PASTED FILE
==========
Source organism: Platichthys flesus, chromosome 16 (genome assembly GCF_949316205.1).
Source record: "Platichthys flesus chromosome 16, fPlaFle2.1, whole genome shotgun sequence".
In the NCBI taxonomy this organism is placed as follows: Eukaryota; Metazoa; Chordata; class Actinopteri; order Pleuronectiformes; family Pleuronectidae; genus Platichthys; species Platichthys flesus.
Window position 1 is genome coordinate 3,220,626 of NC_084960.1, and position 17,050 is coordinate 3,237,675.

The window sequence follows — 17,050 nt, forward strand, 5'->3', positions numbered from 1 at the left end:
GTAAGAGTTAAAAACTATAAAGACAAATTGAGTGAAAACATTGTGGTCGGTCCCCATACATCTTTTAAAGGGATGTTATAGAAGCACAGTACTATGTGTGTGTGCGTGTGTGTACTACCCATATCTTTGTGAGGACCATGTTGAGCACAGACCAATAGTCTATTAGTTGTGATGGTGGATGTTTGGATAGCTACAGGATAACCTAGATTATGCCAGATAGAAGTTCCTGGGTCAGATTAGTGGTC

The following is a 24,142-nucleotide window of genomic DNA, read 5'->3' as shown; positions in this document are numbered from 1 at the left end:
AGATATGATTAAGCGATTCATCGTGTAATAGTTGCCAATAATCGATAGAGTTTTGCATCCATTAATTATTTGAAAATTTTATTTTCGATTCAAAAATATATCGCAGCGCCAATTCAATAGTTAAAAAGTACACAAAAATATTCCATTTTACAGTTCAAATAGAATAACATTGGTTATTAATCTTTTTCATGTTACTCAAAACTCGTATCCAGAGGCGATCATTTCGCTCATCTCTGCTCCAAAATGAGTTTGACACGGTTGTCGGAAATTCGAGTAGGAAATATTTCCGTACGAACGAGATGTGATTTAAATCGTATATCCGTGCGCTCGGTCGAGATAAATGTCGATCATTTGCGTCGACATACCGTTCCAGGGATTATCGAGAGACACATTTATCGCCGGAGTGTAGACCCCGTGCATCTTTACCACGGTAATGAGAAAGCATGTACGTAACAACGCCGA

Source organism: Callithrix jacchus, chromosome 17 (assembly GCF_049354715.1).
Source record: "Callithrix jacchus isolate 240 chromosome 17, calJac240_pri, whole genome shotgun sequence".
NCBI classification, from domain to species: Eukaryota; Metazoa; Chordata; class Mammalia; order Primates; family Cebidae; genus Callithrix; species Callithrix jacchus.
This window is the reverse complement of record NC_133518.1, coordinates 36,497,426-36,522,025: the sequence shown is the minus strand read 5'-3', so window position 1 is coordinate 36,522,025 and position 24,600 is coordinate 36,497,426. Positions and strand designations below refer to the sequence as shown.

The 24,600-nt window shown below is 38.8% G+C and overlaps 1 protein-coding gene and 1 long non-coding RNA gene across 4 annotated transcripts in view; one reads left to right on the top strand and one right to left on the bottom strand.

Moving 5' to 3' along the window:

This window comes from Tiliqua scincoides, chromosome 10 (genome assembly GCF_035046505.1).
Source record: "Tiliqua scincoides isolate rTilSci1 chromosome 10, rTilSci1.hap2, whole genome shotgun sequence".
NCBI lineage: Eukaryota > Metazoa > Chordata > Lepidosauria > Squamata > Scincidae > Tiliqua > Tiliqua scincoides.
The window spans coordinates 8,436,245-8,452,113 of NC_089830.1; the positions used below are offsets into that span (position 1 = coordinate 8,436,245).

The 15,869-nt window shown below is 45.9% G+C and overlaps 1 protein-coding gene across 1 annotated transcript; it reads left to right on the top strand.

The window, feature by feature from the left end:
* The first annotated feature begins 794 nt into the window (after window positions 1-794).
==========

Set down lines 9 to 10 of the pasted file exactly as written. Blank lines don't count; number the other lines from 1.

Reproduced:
Source organism: Callithrix jacchus, chromosome 17 (assembly GCF_049354715.1).
Source record: "Callithrix jacchus isolate 240 chromosome 17, calJac240_pri, whole genome shotgun sequence".